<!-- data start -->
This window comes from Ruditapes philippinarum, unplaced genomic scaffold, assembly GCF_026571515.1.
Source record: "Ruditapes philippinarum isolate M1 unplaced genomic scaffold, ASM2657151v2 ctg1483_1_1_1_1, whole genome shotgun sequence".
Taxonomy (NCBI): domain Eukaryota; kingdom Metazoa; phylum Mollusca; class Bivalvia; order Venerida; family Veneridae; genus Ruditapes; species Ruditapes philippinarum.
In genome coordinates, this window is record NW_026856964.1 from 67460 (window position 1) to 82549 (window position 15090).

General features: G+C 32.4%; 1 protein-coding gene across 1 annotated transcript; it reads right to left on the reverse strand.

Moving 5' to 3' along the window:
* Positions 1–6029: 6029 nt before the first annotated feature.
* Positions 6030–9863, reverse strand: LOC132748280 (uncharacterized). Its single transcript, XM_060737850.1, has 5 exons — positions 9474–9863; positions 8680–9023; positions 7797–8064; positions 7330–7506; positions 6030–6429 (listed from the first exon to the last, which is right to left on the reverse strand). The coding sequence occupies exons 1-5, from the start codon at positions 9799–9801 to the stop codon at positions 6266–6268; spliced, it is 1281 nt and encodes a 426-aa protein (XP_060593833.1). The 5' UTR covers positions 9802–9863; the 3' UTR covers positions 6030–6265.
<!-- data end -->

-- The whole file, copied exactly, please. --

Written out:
This window comes from Ruditapes philippinarum, unplaced genomic scaffold, assembly GCF_026571515.1.
Source record: "Ruditapes philippinarum isolate M1 unplaced genomic scaffold, ASM2657151v2 ctg1483_1_1_1_1, whole genome shotgun sequence".
Taxonomy (NCBI): domain Eukaryota; kingdom Metazoa; phylum Mollusca; class Bivalvia; order Venerida; family Veneridae; genus Ruditapes; species Ruditapes philippinarum.
In genome coordinates, this window is record NW_026856964.1 from 67460 (window position 1) to 82549 (window position 15090).

General features: G+C 32.4%; 1 protein-coding gene across 1 annotated transcript; it reads right to left on the reverse strand.

Moving 5' to 3' along the window:
* Positions 1–6029: 6029 nt before the first annotated feature.
* Positions 6030–9863, reverse strand: LOC132748280 (uncharacterized). Its single transcript, XM_060737850.1, has 5 exons — positions 9474–9863; positions 8680–9023; positions 7797–8064; positions 7330–7506; positions 6030–6429 (listed from the first exon to the last, which is right to left on the reverse strand). The coding sequence occupies exons 1-5, from the start codon at positions 9799–9801 to the stop codon at positions 6266–6268; spliced, it is 1281 nt and encodes a 426-aa protein (XP_060593833.1). The 5' UTR covers positions 9802–9863; the 3' UTR covers positions 6030–6265.